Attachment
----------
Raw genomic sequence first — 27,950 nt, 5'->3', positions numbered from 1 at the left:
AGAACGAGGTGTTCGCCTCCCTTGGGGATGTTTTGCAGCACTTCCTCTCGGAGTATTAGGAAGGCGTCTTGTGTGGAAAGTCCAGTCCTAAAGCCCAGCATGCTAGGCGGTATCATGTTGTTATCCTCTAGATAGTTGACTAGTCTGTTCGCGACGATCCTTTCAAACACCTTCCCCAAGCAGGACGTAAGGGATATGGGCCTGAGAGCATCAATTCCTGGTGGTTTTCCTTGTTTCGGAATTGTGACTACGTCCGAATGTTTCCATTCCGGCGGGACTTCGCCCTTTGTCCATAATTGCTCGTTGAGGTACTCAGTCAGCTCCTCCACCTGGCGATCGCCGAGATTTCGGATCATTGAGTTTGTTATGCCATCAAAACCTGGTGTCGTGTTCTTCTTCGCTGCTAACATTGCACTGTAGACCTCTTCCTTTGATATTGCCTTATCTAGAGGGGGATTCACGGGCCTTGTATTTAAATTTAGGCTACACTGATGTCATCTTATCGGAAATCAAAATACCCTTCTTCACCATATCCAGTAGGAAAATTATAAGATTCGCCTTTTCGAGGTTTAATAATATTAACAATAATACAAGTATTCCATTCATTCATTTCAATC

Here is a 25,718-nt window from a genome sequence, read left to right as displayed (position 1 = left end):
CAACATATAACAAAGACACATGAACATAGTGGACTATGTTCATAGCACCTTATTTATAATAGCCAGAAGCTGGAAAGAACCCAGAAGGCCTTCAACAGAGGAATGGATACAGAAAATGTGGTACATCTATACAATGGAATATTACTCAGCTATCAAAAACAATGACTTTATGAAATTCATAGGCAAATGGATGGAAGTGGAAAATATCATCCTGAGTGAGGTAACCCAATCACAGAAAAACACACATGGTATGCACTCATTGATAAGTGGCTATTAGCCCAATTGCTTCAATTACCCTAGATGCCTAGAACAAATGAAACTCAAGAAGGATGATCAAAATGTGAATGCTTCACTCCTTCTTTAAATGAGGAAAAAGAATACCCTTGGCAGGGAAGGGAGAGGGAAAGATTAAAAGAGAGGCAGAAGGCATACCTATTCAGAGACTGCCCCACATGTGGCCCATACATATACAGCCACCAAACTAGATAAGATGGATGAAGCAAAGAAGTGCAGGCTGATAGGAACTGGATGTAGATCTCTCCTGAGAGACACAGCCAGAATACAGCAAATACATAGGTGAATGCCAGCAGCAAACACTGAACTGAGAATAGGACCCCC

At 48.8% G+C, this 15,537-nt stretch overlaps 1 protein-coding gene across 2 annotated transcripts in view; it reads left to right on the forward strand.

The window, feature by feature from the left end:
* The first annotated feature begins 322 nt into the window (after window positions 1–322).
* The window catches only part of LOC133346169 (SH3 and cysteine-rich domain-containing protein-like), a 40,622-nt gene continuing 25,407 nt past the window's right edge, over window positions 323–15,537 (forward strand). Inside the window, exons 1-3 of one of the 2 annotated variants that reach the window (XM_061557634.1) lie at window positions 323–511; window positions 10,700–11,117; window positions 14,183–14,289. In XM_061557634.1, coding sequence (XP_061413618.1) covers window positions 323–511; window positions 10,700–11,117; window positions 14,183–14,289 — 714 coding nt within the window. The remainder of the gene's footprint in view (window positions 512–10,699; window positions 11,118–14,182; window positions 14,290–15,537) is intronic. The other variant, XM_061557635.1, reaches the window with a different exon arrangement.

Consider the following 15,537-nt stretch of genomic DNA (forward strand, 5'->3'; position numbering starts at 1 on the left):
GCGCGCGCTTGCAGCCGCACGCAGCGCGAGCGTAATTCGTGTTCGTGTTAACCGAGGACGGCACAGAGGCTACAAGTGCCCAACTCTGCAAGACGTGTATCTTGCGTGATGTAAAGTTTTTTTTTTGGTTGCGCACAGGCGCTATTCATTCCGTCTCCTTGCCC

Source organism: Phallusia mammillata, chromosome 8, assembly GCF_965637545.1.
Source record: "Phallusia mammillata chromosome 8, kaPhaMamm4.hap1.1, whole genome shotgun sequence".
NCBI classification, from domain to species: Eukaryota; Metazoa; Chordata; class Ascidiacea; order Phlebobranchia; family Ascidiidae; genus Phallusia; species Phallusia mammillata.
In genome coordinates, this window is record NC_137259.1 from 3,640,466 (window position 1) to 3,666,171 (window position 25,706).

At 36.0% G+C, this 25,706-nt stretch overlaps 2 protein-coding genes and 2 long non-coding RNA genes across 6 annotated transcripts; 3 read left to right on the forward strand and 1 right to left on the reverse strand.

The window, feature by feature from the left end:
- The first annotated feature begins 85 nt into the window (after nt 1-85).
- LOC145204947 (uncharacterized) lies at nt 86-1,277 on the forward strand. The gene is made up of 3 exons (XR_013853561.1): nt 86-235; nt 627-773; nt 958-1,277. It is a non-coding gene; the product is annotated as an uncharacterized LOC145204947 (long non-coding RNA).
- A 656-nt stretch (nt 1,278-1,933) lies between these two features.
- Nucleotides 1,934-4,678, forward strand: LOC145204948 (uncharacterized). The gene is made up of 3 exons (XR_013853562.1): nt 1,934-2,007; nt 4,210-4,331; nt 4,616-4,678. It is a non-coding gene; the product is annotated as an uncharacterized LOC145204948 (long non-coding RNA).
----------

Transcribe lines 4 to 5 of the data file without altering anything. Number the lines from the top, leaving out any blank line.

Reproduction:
CAACATATAACAAAGACACATGAACATAGTGGACTATGTTCATAGCACCTTATTTATAATAGCCAGAAGCTGGAAAGAACCCAGAAGGCCTTCAACAGAGGAATGGATACAGAAAATGTGGTACATCTATACAATGGAATATTACTCAGCTATCAAAAACAATGACTTTATGAAATTCATAGGCAAATGGATGGAAGTGGAAAATATCATCCTGAGTGAGGTAACCCAATCACAGAAAAACACACATGGTATGCACTCATTGATAAGTGGCTATTAGCCCAATTGCTTCAATTACCCTAGATGCCTAGAACAAATGAAACTCAAGAAGGATGATCAAAATGTGAATGCTTCACTCCTTCTTTAAATGAGGAAAAAGAATACCCTTGGCAGGGAAGGGAGAGGGAAAGATTAAAAGAGAGGCAGAAGGCATACCTATTCAGAGACTGCCCCACATGTGGCCCATACATATACAGCCACCAAACTAGATAAGATGGATGAAGCAAAGAAGTGCAGGCTGATAGGAACTGGATGTAGATCTCTCCTGAGAGACACAGCCAGAATACAGCAAATACATAGGTGAATGCCAGCAGCAAACACTGAACTGAGAATAGGACCCCC

At 48.8% G+C, this 15,537-nt stretch overlaps 1 protein-coding gene across 2 annotated transcripts in view; it reads left to right on the forward strand.